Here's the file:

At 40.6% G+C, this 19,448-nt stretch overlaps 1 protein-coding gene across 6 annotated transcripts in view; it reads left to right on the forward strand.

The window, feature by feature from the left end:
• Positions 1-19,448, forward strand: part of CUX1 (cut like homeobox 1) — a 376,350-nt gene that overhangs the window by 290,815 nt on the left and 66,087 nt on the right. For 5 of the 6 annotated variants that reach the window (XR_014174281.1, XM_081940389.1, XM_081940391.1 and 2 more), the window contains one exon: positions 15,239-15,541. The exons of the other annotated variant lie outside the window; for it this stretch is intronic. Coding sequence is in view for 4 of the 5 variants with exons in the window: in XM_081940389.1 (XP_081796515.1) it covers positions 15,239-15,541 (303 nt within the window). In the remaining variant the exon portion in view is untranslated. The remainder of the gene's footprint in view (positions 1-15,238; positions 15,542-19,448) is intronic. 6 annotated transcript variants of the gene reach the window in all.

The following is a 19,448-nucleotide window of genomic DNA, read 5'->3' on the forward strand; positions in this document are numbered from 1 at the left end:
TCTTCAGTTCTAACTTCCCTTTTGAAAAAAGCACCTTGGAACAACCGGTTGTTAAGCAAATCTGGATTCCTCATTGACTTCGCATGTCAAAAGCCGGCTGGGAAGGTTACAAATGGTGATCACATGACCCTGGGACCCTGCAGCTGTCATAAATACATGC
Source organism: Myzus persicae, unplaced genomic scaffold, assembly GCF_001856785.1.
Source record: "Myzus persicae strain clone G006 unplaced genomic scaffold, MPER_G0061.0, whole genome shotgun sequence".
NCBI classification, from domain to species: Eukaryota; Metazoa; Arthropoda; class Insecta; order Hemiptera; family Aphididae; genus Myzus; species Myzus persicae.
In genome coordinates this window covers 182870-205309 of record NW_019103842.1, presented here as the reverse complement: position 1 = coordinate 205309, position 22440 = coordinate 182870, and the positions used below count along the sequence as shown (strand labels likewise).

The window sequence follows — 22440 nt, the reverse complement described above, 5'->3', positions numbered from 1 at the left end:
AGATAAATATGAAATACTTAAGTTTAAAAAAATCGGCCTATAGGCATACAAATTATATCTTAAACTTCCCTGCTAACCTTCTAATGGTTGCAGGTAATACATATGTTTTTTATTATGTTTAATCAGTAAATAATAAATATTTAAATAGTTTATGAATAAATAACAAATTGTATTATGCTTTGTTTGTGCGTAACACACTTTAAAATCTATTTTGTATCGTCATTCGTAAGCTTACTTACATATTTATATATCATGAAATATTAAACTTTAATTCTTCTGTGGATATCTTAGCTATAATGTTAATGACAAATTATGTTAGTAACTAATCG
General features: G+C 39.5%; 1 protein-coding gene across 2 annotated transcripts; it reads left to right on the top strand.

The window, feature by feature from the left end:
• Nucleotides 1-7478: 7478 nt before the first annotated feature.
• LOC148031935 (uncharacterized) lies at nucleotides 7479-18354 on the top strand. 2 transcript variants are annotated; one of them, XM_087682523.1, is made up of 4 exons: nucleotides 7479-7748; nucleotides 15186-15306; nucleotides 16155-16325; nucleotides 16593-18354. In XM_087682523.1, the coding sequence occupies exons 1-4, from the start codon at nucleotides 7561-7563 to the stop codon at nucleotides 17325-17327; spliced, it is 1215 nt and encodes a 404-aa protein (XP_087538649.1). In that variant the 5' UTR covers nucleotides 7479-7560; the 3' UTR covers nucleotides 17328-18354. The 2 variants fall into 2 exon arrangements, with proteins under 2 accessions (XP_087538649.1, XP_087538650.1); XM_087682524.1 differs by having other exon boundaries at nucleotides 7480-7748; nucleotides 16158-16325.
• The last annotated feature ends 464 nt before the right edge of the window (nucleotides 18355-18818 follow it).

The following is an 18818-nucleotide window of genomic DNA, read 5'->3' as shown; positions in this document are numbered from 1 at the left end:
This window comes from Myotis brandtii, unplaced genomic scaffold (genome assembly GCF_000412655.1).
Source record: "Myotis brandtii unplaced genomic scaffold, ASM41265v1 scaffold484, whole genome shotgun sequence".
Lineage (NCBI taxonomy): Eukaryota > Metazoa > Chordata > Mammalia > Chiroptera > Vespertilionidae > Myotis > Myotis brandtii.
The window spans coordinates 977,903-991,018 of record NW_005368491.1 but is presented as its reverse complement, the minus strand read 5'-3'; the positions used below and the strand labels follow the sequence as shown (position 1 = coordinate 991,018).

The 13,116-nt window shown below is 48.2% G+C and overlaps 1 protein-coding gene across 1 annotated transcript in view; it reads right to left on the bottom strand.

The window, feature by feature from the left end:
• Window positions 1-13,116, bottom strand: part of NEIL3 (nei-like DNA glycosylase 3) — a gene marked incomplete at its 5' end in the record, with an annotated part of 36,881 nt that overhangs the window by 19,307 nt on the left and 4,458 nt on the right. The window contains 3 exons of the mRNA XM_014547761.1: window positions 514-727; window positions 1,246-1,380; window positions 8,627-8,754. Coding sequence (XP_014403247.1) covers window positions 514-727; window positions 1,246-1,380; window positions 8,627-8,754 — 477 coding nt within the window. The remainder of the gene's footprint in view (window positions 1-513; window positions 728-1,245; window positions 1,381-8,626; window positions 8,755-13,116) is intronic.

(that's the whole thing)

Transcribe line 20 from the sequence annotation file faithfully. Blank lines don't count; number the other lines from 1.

Lineage (NCBI taxonomy): Eukaryota > Metazoa > Chordata > Mammalia > Chiroptera > Vespertilionidae > Myotis > Myotis brandtii.